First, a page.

The Asian American Journalists Association (AAJA) announced Wednesday that Kathy Chow, director of the nonprofit Hands On Sacramento, has been named AAJA’s executive director.
AAJA is a leading nonprofit that advocates for Asian Americans and Pacific Islanders in journalism and ensures fair and accurate coverage of the Asian American and Pacific Islander communities.
At Hands On Sacramento, Chow quickly dug the organization out of a deficit by fundraising and launching revenue-generation programs. In addition to turning Hands On around, Chow’s management experience includes running the nonprofit’s daily operations, leading its staff and overseeing strategic planning and brand marketing to further its mission of encouraging volunteerism.
Prior to Hands On, Chow worked for six years at The Sacramento Bee in Public Affairs, where she was introduced to AAJA programs and values through The Bee’s sponsorships for the journalism group. During her tenure at The Bee, Chow received The Sacramento Bee Peer Award twice, once from the newsroom. She also is a certified diversity facilitator with the Newspaper Association of America (NAA) and has a bachelor’s degree in English and pre-law from the University of the Pacific.
Sharon Chan, national president of AAJA, said: “We are super excited to have Kathy Chow leading AAJA into this next era. She has the unique combination of nonprofit management, fund development experience and passion about where journalism is headed. She brings a personal commitment to AAJA’s mission for increasing diversity in journalism and ensuring that Asian Americans have a voice in the media. The Governing Board is unified in its support for Chow and the energy she brings to AAJA.”
“I am very excited to have the opportunity to work with AAJA, a membership organization of passionate and dedicated journalists,” said Chow. “This is an exciting time for the field of journalism, and I am looking forward to strengthening our members and helping them grow through this next phase.”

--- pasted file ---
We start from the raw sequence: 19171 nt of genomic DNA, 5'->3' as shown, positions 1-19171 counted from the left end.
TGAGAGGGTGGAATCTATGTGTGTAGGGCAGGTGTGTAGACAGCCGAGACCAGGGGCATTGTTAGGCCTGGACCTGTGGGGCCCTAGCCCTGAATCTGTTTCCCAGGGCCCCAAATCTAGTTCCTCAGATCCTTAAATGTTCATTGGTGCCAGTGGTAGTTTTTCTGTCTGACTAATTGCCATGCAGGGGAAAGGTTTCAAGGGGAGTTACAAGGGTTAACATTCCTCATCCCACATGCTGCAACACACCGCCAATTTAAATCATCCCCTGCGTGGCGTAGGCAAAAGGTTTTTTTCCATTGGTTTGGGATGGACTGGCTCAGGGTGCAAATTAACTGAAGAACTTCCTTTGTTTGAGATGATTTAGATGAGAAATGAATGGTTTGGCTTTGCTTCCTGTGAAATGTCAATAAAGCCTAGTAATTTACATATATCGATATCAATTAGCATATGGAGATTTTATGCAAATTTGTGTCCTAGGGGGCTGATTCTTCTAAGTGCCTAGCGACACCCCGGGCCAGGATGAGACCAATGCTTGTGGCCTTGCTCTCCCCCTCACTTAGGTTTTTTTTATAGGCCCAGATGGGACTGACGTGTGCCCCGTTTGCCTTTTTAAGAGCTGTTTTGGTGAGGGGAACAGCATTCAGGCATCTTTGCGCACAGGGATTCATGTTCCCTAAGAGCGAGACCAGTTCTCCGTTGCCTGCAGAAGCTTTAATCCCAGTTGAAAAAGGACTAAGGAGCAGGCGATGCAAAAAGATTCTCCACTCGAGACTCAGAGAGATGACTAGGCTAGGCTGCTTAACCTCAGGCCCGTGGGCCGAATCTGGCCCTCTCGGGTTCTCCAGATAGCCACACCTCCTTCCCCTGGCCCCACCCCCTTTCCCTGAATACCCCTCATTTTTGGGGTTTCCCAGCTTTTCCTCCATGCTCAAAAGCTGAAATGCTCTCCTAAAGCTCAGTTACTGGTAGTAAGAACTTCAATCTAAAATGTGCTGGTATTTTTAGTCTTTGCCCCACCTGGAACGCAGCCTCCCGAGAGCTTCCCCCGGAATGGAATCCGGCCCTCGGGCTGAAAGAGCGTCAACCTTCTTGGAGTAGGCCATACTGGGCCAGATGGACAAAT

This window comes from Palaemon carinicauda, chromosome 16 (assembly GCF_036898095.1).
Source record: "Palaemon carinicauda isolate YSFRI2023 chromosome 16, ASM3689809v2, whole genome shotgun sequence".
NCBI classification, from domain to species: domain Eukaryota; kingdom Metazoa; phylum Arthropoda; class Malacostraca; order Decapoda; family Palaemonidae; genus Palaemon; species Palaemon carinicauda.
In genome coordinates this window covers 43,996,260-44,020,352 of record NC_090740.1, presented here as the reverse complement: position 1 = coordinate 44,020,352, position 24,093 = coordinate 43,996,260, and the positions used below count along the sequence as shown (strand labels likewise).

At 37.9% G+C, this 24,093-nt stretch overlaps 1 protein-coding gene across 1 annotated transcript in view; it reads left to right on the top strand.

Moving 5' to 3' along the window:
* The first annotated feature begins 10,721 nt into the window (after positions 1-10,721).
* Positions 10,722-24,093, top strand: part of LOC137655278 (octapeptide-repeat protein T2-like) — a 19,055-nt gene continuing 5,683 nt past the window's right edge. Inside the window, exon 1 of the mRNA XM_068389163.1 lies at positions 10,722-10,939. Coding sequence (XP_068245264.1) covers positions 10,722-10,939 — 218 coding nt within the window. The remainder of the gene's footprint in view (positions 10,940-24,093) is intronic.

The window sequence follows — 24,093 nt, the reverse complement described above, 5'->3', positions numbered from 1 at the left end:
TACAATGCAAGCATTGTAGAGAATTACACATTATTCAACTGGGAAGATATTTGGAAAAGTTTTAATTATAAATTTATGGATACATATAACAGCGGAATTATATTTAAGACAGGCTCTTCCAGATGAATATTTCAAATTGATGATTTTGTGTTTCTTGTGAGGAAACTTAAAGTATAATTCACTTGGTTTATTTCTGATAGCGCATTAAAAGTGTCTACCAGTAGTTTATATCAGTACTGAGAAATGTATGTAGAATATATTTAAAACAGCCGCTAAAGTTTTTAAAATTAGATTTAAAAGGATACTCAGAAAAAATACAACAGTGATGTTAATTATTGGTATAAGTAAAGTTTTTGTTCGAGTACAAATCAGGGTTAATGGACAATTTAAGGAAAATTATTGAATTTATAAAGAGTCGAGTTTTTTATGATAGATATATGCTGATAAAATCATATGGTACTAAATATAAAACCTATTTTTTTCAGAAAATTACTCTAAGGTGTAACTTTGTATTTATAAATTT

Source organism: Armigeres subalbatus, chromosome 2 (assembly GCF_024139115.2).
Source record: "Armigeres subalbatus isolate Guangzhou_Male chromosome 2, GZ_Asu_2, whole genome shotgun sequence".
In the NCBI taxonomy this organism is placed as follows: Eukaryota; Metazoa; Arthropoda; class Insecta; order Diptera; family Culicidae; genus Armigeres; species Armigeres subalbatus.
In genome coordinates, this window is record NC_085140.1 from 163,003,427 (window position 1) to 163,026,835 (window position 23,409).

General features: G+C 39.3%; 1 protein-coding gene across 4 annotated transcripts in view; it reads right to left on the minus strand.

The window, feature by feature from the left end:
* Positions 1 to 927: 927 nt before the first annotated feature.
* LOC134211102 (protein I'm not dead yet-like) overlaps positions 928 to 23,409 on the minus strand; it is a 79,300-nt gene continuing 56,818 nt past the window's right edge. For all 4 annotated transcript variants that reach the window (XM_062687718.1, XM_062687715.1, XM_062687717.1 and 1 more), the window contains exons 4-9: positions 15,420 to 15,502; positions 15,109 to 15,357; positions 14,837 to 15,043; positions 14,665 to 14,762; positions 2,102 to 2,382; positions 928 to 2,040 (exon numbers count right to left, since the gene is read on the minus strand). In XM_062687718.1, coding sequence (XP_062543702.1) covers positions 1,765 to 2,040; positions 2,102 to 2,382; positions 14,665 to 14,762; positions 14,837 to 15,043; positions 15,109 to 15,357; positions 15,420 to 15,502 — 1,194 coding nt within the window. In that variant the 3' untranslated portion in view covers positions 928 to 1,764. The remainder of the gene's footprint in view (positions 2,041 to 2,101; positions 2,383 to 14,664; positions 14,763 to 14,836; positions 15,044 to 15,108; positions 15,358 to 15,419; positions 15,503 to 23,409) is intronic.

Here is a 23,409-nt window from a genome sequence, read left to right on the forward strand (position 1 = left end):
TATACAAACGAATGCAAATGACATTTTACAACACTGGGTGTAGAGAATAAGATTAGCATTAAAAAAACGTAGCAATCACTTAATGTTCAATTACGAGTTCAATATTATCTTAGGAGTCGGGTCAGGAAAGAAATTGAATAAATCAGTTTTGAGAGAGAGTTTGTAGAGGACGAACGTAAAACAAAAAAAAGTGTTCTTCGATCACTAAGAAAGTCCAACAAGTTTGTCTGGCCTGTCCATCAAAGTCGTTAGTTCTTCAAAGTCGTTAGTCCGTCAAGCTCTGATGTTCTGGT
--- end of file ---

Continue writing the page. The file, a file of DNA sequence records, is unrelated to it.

Chow will join AAJA at its national office in San Francisco on Dec. 7. Maya Blackmun, whose last day as interim AAJA executive director will be Dec. 18, will work with Chow on the transition.
“I want to extend a personal thank you to Maya Blackmun for leading AAJA through this transition,” Chan said. “With her long tenure on AAJA’s Governing Board and MediaWatch, she seamlessly melded into the organization and shepherded us through our national convention, working closely with our funders and guiding us through our 2010 budgeting. I will miss working closely with her, but I am excited for her next adventure in Portland.”
“It was my privilege and pleasure to serve AAJA during this time,” said Blackmun. “As tough as the challenges are, I know bright days are ahead for AAJA with the leadership of the officers, board and now Kathy as she joins a skilled and committed national staff.”
“I also want to applaud the work of the executive director search committee, led by the uber-organized Randall Yip,” Chan said. “The committee members committed countless hours to recruiting, interviewing and screening applicants, and made sure we had the right candidates to fill this crucial position.”
Other search committee members were former AAJA National President Mae Cheng, National Treasurer Candace Heckman, nonprofit communications director Keith Kamisugi and veteran journalism recruiter Joe Grimm.
The AAJA Advisory Board, chapter presidents, members and supporters also played a key role marketing and recruiting for this position. “Thank you to everyone who reached out and leaned in,” Chan said.